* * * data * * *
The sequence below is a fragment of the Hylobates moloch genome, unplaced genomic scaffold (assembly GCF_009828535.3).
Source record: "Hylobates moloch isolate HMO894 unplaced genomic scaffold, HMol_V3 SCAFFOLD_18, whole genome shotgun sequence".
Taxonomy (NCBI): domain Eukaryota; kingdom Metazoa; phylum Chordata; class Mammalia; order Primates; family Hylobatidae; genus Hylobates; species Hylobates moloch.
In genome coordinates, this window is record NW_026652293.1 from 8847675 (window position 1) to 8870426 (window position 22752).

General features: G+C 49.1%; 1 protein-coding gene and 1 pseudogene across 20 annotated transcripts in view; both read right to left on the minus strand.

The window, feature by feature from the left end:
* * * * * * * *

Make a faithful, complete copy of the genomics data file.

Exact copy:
The sequence below is a fragment of the Hylobates moloch genome, unplaced genomic scaffold (assembly GCF_009828535.3).
Source record: "Hylobates moloch isolate HMO894 unplaced genomic scaffold, HMol_V3 SCAFFOLD_18, whole genome shotgun sequence".
Taxonomy (NCBI): domain Eukaryota; kingdom Metazoa; phylum Chordata; class Mammalia; order Primates; family Hylobatidae; genus Hylobates; species Hylobates moloch.
In genome coordinates, this window is record NW_026652293.1 from 8847675 (window position 1) to 8870426 (window position 22752).

General features: G+C 49.1%; 1 protein-coding gene and 1 pseudogene across 20 annotated transcripts in view; both read right to left on the minus strand.

The window, feature by feature from the left end: